Thursday, September 9, 2021



I took nearly a thousand pictures of Sandhill Cranes over the last couple of weeks and none were remarkable.  No dancing.  No cranes in flight.  No young ones.  What was remarkable was what beginning to happen within the crane population.


 I started where I normally see my two cranes.  It looked like they were laying down because just their heads were showing.  I’ve learned, however, they were standing in a small valley.


 I moved on and almost immediately, I saw another pair of cranes in a field down the road a bit.  They too were a non-breeding pair without young ones.


 I chuckled at the vocalizations going on between them.  The weird sounds immediately brought Gracie to the car window to watch.


 When I saw the third pair of cranes, I knew something was up.  Late in the summer, Sandhill Cranes begin to abandon their nesting territories, and flock to staging areas to fatten themselves up for the migration south.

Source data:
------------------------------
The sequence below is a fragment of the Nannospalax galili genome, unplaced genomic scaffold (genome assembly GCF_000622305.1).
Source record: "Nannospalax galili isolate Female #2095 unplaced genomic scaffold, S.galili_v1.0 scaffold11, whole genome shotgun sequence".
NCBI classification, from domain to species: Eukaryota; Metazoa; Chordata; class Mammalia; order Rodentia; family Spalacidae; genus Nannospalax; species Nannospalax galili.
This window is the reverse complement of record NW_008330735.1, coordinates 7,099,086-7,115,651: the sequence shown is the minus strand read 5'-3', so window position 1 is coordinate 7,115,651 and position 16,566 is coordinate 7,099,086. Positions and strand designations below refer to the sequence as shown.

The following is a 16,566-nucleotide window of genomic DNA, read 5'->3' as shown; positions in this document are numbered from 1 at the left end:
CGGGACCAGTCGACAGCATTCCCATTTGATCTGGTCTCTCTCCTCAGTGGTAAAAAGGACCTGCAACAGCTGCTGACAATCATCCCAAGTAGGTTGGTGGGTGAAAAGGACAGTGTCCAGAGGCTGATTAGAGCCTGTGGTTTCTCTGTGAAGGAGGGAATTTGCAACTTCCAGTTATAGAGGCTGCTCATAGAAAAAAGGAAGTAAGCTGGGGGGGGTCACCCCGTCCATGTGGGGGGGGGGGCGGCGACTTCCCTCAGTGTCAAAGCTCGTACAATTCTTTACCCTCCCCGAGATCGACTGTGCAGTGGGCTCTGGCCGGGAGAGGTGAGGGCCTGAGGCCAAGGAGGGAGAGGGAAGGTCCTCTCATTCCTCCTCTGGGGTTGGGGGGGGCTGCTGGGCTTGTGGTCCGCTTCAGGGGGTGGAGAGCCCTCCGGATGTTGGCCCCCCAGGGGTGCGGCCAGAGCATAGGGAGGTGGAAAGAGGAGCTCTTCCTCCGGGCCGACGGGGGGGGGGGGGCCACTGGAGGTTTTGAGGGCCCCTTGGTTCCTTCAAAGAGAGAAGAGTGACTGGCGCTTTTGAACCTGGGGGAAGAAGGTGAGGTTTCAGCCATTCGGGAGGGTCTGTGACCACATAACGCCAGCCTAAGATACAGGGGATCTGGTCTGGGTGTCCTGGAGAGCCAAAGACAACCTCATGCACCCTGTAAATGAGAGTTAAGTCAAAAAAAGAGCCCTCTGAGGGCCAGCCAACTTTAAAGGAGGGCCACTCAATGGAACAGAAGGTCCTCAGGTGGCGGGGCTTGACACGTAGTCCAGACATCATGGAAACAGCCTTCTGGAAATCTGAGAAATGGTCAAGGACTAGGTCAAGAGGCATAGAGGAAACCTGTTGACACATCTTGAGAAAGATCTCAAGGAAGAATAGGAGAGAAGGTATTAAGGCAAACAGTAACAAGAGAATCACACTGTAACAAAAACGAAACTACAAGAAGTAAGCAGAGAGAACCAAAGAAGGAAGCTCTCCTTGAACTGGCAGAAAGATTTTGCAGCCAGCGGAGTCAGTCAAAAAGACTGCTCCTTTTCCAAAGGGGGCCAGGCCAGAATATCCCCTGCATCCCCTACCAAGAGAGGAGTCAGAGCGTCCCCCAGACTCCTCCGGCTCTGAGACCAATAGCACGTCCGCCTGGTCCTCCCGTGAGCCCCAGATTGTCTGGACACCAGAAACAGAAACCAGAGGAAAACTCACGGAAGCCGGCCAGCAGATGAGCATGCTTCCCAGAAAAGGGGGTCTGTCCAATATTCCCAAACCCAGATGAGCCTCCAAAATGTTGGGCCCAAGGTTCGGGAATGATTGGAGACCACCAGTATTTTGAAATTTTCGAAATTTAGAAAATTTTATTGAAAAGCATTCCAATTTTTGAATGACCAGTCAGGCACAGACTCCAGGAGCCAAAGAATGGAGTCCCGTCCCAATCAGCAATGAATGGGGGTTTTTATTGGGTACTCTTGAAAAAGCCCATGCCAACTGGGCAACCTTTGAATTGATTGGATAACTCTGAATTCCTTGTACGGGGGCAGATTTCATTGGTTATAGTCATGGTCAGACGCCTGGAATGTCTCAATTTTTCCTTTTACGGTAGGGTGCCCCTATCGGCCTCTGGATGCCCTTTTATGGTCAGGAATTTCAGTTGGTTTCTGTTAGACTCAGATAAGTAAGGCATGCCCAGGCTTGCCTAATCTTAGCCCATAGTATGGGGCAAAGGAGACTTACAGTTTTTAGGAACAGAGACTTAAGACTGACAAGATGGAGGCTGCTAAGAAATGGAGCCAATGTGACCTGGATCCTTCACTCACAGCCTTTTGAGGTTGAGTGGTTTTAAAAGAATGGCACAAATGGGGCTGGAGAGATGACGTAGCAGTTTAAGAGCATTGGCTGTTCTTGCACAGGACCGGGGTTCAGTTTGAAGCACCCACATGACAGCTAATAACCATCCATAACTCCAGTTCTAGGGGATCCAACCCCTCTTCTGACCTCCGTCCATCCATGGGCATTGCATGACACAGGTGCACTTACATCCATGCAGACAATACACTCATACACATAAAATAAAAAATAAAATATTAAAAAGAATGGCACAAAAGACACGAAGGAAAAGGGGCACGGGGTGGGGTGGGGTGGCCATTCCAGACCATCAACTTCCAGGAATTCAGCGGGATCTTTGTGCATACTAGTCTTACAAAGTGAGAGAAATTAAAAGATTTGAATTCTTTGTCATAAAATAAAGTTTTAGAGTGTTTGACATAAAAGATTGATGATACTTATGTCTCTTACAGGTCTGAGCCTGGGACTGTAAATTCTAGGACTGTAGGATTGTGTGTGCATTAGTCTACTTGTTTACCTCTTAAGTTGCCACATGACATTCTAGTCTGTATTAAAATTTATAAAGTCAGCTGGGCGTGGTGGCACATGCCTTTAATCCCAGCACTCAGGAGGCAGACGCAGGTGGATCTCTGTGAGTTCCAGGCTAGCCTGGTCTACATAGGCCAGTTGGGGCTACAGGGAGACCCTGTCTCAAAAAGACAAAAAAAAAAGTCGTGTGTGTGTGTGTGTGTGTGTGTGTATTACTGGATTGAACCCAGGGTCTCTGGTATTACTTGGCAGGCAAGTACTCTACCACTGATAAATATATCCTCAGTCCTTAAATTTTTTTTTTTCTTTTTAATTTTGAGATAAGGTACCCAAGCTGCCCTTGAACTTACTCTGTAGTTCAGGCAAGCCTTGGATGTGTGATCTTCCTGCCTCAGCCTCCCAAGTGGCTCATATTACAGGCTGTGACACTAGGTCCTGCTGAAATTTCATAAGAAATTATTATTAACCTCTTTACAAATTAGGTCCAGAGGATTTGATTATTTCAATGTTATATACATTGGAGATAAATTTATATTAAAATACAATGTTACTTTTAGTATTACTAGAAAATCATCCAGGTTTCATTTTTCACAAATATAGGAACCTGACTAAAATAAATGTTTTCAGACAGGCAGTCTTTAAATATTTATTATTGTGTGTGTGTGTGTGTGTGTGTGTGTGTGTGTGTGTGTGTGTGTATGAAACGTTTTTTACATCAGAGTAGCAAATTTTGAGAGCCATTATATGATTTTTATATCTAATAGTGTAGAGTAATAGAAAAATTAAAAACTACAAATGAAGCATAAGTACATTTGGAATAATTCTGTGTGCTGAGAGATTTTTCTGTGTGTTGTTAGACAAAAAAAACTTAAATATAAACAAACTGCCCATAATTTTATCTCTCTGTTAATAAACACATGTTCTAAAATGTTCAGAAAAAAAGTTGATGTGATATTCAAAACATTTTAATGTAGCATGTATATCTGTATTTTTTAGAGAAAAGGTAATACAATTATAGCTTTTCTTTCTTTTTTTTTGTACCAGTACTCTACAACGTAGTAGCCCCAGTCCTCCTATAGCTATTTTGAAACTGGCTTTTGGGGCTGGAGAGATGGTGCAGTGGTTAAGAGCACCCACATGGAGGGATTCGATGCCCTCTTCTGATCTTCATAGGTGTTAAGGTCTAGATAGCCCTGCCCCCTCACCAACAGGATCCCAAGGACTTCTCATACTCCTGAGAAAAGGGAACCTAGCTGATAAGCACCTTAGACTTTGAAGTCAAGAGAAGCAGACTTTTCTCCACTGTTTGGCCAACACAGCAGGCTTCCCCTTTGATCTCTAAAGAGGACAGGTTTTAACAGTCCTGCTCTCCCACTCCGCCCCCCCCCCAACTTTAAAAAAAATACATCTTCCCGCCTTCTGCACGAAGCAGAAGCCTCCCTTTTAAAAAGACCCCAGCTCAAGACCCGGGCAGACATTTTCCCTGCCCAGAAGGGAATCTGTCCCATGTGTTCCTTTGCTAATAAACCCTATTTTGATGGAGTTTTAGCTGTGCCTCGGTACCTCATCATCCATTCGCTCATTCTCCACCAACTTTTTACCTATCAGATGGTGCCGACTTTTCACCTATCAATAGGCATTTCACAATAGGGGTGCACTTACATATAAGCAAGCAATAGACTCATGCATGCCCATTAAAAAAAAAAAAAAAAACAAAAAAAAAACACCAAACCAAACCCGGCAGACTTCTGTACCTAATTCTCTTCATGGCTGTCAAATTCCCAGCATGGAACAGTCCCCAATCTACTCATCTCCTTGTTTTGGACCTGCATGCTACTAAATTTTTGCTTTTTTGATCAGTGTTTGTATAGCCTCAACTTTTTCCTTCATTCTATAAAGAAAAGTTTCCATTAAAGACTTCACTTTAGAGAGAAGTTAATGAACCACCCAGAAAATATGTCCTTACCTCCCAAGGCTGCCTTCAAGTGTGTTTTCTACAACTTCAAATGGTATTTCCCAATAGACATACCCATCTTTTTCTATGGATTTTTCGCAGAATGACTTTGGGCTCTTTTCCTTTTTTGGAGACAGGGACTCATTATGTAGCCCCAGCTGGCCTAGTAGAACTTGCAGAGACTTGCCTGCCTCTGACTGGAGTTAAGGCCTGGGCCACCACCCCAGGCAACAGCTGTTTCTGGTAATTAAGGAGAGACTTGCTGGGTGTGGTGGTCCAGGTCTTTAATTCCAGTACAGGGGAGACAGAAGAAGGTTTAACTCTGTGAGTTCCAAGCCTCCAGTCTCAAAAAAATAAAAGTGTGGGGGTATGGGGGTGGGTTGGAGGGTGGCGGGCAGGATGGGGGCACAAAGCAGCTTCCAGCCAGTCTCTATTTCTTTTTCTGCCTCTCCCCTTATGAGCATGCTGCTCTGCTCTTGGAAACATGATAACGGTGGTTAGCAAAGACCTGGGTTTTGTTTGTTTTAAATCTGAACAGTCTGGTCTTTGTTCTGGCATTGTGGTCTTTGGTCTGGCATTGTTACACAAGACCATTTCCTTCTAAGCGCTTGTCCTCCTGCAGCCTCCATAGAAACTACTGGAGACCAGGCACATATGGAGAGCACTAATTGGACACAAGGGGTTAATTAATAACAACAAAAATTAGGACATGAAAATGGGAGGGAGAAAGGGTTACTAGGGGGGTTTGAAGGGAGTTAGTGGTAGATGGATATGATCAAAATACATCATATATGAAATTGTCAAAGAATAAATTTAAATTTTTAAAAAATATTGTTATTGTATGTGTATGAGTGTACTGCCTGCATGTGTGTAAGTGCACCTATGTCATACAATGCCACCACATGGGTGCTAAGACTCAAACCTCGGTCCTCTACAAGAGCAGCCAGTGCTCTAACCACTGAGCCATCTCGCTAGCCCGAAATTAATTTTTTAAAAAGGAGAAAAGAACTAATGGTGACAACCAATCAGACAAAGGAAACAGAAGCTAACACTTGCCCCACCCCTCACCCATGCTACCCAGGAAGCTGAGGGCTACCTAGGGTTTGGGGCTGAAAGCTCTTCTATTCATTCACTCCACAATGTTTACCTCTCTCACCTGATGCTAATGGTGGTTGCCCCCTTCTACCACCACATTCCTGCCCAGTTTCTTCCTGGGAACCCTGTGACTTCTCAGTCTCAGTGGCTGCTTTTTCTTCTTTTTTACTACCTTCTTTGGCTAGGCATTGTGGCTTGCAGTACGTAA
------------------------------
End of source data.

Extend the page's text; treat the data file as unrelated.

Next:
I next came upon four more cranes who were hunting and pecking for food in even another field.  With so many cranes in the area, I surmised this area might be a "pre-staging" area.



There are several major staging areas in Jackson County.  Over 80,000 cranes are known to congregate in marshlands there for their migration in November to Florida.  I was guessing the cranes in our area are getting ready to fly to this staging area.


 The Sandhills weren’t the only birds massing up.  Across the road in another field, large numbers of geese were gathering.  I don’t know what their migration process is like, but I think it is starting to happen with the geese too.


It was getting pretty dark for picture-taking, and by this time in the evening the group of four had grown to eight.  It will be interesting to watch what happens as migration nears for Michigan’s largest birds.







  1. Wonderful to see your beautiful Sandhill
    Crane shots, Karen; and exciting to think of them massing up!